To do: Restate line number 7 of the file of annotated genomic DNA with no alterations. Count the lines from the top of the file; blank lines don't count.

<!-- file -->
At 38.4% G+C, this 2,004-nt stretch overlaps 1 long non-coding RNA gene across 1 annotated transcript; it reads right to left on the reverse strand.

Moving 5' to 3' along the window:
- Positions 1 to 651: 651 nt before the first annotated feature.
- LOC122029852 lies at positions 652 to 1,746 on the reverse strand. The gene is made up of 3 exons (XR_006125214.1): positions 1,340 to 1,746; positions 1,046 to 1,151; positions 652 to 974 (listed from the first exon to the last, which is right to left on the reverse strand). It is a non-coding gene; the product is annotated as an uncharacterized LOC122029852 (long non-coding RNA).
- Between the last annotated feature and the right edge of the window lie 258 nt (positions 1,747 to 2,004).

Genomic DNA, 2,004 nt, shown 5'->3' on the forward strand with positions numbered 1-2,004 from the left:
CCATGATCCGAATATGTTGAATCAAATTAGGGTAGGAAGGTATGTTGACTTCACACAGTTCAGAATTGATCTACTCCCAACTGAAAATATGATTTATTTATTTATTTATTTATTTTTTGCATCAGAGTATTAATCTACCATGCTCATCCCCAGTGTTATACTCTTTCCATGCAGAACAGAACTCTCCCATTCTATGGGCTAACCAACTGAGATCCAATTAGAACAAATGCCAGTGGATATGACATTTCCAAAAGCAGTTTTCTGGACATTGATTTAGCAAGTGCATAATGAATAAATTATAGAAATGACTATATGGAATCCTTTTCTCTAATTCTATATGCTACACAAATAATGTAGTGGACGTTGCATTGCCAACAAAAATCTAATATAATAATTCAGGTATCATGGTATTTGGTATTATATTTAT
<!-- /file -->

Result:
CCATGATCCGAATATGTTGAATCAAATTAGGGTAGGAAGGTATGTTGACTTCACACAGTTCAGAATTGATCTACTCCCAACTGAAAATATGATTTATTTATTTATTTATTTATTTTTTGCATCAGAGTATTAATCTACCATGCTCATCCCCAGTGTTATACTCTTTCCATGCAGAACAGAACTCTCCCATTCTATGGGCTAACCAACTGAGATCCAATTAGAACAAATGCCAGTGGATATGACATTTCCAAAAGCAGTTTTCTGGACATTGATTTAGCAAGTGCATAATGAATAAATTATAGAAATGACTATATGGAATCCTTTTCTCTAATTCTATATGCTACACAAATAATGTAGTGGACGTTGCATTGCCAACAAAAATCTAATATAATAATTCAGGTATCATGGTATTTGGTATTATATTTAT